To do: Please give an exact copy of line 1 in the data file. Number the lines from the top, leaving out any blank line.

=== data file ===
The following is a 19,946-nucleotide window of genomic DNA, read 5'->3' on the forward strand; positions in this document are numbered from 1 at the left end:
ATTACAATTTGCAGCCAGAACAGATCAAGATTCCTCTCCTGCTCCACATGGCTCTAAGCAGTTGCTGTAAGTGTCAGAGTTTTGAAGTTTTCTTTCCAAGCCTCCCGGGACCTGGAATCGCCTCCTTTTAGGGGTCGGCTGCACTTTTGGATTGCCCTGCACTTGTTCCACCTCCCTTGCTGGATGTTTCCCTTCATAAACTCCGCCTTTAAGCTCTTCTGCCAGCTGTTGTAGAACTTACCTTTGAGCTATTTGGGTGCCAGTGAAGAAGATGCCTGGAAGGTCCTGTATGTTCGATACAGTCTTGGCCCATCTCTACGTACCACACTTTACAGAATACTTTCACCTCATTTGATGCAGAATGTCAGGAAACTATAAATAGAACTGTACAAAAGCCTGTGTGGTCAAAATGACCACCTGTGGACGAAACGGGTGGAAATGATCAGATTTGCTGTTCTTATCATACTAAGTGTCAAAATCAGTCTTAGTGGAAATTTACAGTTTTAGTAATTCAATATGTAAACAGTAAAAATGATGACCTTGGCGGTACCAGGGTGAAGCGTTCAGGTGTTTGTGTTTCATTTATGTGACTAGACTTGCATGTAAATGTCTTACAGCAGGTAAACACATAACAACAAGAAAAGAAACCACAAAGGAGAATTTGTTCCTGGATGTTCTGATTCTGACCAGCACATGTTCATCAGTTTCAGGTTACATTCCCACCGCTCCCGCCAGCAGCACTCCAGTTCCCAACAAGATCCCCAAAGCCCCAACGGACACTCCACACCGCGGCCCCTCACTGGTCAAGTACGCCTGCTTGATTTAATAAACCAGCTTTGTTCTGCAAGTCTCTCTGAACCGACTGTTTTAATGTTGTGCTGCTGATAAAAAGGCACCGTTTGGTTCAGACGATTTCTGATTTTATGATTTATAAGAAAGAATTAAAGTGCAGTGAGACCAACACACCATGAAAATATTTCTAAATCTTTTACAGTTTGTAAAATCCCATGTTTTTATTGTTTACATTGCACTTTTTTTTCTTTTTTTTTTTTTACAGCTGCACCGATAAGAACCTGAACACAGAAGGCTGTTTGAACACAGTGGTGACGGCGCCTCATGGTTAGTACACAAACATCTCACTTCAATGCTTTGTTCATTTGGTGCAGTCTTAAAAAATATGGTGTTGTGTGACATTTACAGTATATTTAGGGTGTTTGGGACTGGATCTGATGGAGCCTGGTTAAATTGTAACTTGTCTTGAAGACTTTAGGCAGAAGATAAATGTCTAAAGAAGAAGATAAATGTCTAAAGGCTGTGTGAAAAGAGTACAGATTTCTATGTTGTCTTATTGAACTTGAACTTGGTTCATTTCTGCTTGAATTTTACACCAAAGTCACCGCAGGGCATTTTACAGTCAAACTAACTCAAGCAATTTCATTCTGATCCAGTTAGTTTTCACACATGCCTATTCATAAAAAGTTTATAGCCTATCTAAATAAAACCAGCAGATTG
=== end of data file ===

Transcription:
The following is a 19,946-nucleotide window of genomic DNA, read 5'->3' on the forward strand; positions in this document are numbered from 1 at the left end: